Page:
Latest New Book From William Cross : Now Available – The Abergavenny Witch Hunt

Abergavennywitchhuntamazon2

Latest New Book From William Cross : Now Available

Scandal from South Wales in the Second World War

The Abergavenny Witch Hunt

An account of the prosecution of over twenty homosexuals in a small Welsh town in 1942

The book will feature in the Abergavenny Chronicle

All profits from the book go to an Abergavenny Charity in memory of Lewis Matthews of Abergavenny, a promising nine-teen-year old who committed suicide by throwing himself under a train in 1942.

The details of the book are below

The book can also be purchased from the Abergavenny Book Shop ( Brian Hughes ) Cross Street,
Abergavenny,

Directly from the Author £12.00 including UK postage and packing

On Amazon ( slightly higher priced ).

Review Copies Available for press, bloggers ( who review books) etc etc

ISBN 10 1-905914-22-9 and ISBN 13 978-1-905914-22-7

Published by William P. Cross through Book Midden Publishing

58 Sutton Road, Newport, Gwent, NP19 7JF

United Kingdom

Normal Listed Price £12.00 UK ONLY + Postage and Packing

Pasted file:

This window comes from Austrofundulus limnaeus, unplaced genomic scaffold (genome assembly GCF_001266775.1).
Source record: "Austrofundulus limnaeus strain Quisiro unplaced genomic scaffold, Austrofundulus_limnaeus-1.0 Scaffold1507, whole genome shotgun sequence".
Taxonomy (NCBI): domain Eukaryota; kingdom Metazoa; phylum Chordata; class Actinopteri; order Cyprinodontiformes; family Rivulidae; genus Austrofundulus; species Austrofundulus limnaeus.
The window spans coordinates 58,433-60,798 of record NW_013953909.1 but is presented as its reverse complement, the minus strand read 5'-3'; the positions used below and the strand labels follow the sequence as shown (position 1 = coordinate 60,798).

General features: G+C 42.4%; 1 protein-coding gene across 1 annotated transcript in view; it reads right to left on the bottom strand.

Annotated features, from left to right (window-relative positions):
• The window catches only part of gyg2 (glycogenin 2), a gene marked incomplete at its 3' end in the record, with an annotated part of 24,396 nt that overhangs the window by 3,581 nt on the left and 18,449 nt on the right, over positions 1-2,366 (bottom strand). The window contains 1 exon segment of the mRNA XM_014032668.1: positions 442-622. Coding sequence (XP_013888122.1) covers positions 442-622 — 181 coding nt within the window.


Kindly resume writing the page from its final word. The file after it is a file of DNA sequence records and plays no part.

Cheques/ PO made payable to William Cross

58, Sutton Road, Newport, Gwent, NP19 7JF

Abergavennywitchhuntamazon

In 1942, the Welsh town of Abergavenny was scandalised by disclosures after the arrest of over twenty youths and men on charges relating to homosexual activity and corrupting boys. George Rowe, the 40-year-old manager of Abergavennys Coliseum cinema was at the centre of a Police enquiry after one of the page-boys complained about being molested. The boys complaint turned into a witch-hunt of  homosexuals across Britain revealing a oddball mix of abused and abusers; a farmer, a clerk, two chefs, a fireman, several serving soldiers, a hairdresser, an actor and others were arrested and brought back to Abergavenny, where almost all the offences were committed.

 

Before the case reached a Judge at Monmouthshire Assizes, three men attempted suicide, one young man succeeded in taking his own life. In the years that followed rumours persisted that several people had got away scot-free, including one notable public figure. Others went on the run to escape capture and disgrace, since all homosexuality was illegal in Britain until the changes started by the Sexual Offences Act, 1967.

 

William Cross the biographer of Almina, Countess of Carnarvon, and of salacious tales about the Morgans of Tredegar House, Newport, South Wales, is no stranger to controversial histories. Cross examines the facts in the Abergavenny case and sets out details from contemporary newspapers including closed files at National Archives, now released under the Freedom of Information Act. Here for the first time is the unvarnished truth, the background, the preliminary proceedings, the trial and the aftermath of a grisly, but sad tale from Abergavennys’ past that some would prefer to see buried forever.

 

 

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